The two greatest poets of this time were ALFRED TENNYSON (1809-1892) and ROBERT BROWNING (1812-1889). Browning's greatest poetry aims to show the complex development of human souls, to make us understand that:—

 "He fixed thee 'mid this dance  Of plastic circumstance."  [Footnote: Rabbi Ben Ezra.]

      His influence on the American poets of this group was very slight. Whittier's comment on Browning's Men and Women is amusing:—

  "I have only dipped into it, here and there, but it is not exactly comfortable reading. It seemed to me like a galvanic battery in full play—its spasmodic utterances and intense passion make me feel as if I had been taking a bath among electric eels."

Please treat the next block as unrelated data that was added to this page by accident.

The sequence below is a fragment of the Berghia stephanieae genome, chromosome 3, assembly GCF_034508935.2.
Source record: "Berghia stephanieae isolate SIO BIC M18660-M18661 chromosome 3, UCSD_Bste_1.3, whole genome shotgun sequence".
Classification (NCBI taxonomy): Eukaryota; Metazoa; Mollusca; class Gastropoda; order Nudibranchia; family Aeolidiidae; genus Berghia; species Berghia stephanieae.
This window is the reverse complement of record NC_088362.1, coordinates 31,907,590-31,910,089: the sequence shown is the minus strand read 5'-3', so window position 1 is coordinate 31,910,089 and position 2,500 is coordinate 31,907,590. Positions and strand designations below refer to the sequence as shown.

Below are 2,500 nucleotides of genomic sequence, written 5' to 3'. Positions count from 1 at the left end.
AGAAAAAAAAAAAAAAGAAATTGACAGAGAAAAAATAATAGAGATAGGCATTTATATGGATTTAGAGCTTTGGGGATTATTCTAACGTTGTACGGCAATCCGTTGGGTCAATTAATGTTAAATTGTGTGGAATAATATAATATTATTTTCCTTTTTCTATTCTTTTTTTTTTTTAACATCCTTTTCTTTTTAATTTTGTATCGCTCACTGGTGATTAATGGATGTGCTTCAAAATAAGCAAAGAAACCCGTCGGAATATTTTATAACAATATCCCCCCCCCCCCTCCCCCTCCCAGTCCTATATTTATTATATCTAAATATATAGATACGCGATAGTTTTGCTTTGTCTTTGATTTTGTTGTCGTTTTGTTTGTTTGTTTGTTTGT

Tennyson through his artistic workmanship and poetry of nature exerted more influence. His Arthurian legends, especially Sir Galahad (1842), seem to have suggested Lowell's Vision of Sir Launfal (1848). The New England poets in general looked back to Burns, Wordsworth, Keats, and other members of the romantic school of poets. Lowell was a great admirer of Keats, and in early life, like Whittier, was an imitator of Burns.